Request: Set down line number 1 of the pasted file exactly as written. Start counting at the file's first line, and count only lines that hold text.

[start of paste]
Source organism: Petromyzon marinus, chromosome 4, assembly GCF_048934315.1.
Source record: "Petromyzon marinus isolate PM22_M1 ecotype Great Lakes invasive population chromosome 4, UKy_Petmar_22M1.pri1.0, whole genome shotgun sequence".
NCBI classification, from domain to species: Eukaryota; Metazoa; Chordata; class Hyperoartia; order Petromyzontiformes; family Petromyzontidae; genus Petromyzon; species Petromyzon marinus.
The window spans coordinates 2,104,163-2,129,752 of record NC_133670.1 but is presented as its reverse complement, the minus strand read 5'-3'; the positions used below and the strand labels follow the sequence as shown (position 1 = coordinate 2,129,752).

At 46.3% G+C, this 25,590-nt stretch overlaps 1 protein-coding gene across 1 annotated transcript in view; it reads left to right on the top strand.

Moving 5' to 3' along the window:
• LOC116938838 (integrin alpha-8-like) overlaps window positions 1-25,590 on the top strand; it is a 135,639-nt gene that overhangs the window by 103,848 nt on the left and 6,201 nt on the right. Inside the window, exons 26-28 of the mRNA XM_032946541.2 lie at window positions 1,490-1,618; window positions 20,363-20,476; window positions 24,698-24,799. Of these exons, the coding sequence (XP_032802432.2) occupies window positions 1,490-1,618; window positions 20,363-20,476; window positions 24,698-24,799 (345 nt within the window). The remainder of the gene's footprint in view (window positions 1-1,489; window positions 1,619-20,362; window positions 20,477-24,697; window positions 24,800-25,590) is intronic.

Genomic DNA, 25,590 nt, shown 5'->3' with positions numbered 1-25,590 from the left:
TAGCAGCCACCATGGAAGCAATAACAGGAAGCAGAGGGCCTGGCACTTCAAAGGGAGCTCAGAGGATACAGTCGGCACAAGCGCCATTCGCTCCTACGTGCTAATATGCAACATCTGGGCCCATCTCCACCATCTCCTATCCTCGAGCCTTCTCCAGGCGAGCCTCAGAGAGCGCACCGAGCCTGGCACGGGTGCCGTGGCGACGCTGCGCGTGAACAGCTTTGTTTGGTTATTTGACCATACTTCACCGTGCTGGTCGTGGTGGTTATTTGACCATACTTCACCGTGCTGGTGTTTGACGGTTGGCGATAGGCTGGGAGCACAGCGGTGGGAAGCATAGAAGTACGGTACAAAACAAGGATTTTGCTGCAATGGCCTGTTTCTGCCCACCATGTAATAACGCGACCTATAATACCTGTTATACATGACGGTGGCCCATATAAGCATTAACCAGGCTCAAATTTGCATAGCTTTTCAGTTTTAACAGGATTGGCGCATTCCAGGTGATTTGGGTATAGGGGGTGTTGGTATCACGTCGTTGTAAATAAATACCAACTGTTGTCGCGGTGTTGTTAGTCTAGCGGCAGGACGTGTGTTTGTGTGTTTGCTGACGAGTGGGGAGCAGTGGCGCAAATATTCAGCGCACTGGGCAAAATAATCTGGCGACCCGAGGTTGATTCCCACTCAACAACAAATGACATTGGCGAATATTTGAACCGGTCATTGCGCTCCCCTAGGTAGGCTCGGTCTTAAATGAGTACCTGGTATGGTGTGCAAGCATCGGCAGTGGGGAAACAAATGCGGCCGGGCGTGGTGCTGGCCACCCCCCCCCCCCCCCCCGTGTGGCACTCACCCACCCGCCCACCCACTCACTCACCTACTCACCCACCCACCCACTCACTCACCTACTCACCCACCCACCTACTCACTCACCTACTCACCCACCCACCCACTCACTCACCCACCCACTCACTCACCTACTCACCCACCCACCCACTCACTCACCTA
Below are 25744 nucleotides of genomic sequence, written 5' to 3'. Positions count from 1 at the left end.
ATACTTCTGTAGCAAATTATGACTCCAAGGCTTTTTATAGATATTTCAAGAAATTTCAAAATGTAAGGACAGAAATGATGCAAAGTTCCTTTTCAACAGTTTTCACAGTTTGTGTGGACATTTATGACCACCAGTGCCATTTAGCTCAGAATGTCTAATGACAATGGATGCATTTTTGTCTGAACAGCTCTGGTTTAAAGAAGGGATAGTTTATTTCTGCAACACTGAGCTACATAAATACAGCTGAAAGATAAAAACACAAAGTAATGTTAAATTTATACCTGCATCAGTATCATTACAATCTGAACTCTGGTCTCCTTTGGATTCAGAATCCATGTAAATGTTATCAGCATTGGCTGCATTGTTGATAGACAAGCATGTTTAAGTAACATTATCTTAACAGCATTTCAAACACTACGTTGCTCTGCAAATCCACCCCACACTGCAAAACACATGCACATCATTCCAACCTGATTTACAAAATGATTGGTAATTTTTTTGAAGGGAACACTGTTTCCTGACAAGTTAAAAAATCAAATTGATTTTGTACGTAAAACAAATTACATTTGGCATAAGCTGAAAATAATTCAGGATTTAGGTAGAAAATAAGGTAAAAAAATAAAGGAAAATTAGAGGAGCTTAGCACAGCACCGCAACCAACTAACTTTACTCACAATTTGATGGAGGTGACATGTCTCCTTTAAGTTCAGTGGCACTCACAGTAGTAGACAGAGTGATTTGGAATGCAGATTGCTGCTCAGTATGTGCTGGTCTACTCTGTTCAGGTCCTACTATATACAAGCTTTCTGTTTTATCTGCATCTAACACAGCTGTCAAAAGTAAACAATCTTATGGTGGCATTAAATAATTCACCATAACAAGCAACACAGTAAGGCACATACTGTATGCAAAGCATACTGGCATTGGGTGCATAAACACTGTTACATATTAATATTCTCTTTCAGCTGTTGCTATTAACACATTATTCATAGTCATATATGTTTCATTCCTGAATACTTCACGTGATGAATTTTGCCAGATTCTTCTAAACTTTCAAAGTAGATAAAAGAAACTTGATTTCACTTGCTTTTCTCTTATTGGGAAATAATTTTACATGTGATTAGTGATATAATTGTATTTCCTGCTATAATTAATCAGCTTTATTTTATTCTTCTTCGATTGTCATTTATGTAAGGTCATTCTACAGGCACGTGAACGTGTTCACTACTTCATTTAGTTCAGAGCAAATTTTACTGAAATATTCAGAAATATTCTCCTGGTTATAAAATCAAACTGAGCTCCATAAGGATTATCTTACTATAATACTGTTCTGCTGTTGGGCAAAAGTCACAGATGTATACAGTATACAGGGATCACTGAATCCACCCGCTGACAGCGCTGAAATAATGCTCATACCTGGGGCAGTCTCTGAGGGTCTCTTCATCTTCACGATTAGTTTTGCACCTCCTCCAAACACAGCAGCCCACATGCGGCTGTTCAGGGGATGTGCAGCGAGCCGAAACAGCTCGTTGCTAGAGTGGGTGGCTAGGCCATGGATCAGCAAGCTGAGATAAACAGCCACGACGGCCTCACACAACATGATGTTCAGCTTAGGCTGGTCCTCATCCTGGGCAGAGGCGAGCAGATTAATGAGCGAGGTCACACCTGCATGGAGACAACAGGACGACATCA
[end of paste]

Source organism: Petromyzon marinus, chromosome 4, assembly GCF_048934315.1.